— Henry David Thoreau, Journals, October 20, 1853

Fallen maple leaf on pavement, already starting to decay

Autumn is that elegiac time of year, and fallen leaves are its emblem.  I recently read (in a blog I follow called “The Improvised Life“) about an intriguing art installation by Jane Hammond consisting of handmade leaves, each inscribed with the name of a U.S. soldier killed in Iraq.  This memorial sculpture is called Fallenand it seemed fitting to share it with you today, Veteran’s Day, when we honor all service men and women, living and dead.  You can follow the links to read more about this piece of art and see it installed in its last exhibition.

White Iris

May 27, 2012

“The white iris beautifies me.”
— Wallace Stevens, from “In The Carolinas”

White iris in the morning light

Detail, white iris

White iris, like white flounces

White iris after rain

Watercolor sketch of irises

“Each spring when the irises begin to flower, I find myself drawing them — as if obeying an order.  There’s no other flower so commanding. And this may have something to do with the way they open their petals already printed.  Irises open like books.  At the same time, they are the smallest, tectonic quintessence of architecture.  I think of the Mosque Suleiman in Istanbul.  Irises are like prophesies: simultaneously astounding and clear.”
— John Berger, Bento’s Sketchbook:  How Does the Impulse to Draw Something Begin?

(Here is a photo of the interior of the Mosque of Suleiman with its ceilings like arched petals.)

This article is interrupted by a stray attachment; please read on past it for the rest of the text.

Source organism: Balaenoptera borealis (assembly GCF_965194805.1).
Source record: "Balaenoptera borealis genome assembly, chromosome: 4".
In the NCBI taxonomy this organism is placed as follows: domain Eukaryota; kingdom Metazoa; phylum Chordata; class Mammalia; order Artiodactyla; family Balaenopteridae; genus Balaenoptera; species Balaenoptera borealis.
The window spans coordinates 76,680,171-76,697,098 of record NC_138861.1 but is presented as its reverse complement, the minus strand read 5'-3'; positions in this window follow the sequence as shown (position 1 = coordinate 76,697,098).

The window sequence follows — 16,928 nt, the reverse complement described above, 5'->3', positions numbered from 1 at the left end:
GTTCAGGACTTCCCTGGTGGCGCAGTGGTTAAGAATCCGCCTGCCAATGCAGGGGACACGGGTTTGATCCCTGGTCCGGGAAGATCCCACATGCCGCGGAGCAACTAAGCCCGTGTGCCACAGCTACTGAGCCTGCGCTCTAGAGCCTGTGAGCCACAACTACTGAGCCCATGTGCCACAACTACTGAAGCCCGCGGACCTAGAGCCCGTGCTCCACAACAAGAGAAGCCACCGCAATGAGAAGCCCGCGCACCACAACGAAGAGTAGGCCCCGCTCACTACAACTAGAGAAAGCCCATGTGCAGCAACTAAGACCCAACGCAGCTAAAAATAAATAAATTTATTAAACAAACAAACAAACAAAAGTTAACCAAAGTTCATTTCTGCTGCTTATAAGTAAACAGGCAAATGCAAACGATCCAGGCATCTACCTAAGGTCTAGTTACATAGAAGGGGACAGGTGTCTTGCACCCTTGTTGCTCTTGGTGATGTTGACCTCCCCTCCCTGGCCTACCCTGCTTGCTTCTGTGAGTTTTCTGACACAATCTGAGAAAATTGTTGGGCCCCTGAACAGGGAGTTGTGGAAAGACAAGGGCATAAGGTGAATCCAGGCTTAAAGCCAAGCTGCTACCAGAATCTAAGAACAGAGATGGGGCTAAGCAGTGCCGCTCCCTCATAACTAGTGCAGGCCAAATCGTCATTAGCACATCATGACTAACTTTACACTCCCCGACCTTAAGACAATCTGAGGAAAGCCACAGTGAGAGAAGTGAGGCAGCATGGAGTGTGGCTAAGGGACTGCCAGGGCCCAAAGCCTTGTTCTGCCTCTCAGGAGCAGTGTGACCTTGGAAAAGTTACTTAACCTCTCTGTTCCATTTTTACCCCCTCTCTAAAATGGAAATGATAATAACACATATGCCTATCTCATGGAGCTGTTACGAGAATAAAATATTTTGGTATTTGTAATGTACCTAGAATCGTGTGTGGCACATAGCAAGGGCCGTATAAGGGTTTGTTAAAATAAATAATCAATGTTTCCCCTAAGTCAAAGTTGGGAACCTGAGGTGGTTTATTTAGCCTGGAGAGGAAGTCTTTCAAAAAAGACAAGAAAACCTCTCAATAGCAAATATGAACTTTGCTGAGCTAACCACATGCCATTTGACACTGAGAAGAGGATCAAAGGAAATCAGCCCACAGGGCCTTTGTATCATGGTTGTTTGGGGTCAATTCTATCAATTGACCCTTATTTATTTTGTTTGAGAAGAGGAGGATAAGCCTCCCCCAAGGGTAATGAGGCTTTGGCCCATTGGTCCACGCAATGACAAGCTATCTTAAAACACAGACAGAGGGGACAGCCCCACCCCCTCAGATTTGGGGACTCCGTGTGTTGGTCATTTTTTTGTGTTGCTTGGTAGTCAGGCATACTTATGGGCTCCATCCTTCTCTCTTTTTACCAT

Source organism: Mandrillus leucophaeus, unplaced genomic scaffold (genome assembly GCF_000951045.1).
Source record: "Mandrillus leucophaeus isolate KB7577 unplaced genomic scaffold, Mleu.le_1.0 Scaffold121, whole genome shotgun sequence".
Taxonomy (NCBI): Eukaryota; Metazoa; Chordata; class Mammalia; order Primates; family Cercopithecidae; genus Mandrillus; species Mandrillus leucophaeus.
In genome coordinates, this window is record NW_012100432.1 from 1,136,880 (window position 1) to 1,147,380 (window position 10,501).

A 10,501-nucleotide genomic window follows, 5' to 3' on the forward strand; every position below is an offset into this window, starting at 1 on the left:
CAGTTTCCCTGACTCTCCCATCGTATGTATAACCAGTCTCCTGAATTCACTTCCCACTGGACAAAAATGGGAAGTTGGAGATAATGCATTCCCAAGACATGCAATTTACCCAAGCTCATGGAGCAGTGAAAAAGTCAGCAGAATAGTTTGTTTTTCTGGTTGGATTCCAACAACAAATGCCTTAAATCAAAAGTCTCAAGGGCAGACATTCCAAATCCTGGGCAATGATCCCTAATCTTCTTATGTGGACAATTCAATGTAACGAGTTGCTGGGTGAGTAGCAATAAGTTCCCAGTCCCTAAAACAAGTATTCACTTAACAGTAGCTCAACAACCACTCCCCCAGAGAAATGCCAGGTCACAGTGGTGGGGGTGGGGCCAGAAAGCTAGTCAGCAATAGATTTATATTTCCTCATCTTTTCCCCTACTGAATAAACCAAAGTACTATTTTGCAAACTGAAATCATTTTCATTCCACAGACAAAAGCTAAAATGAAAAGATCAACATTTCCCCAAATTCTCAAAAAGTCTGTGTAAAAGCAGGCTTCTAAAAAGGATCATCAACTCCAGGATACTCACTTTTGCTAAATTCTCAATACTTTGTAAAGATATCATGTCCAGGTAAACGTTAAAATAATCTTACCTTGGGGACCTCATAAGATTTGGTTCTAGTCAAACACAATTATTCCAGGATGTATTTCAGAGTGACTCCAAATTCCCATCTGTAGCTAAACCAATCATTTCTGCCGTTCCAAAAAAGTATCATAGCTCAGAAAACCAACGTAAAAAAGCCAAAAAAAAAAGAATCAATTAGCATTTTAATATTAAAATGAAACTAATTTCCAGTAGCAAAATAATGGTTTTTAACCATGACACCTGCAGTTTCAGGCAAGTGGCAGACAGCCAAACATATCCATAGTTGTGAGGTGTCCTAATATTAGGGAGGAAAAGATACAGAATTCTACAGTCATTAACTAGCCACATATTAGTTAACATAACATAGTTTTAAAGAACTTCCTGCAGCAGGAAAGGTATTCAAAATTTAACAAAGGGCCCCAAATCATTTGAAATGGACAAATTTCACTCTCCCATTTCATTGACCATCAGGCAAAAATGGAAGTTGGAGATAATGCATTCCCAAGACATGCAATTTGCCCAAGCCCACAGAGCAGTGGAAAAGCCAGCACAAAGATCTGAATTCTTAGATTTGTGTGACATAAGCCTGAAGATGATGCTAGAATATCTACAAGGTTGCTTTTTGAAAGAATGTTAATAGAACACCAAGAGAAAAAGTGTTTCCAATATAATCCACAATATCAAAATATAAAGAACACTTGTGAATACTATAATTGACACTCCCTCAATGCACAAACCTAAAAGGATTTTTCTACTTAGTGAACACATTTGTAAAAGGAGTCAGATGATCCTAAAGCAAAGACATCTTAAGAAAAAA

Interior, Mosque of Suleiman from the Brooklyn Museum Archives. Goodyear Archival Collection.Visual materials [6.1.003]: 1903 survey expedition photographs. Mosque of Soliman, Istanbul, Turkey.

Like John Berger, I too, love to draw and paint and photograph irises.  The watercolor sketch in this post is my first attempt at painting them this year.

Lovely iris

Iris after spring rain

Iris bloom and buds

My work table

“. . . there is a deluge.  I’ve never seen such rain.  It is a revolt in the heavens, a mortal convulsion of the earth.  The world is sobbing in desperation, sobbing to death, knowing that it cannot die and that there will always be more tears to shed.”
— Simone de Beauvoir, writing about New Orleans in America Day by Day

Raindrops and new leaves

When will it stop raining?

When the forecast is for 100% chance of rain on your day off work, you sometimes just have to make the most of it and get outside with the camera anyway.  Here are a few shots from today’s walk in the rain.

Blossoms dripping with rain

Rain dotted foliage, diamonds on green

Raindrops on bleeding heart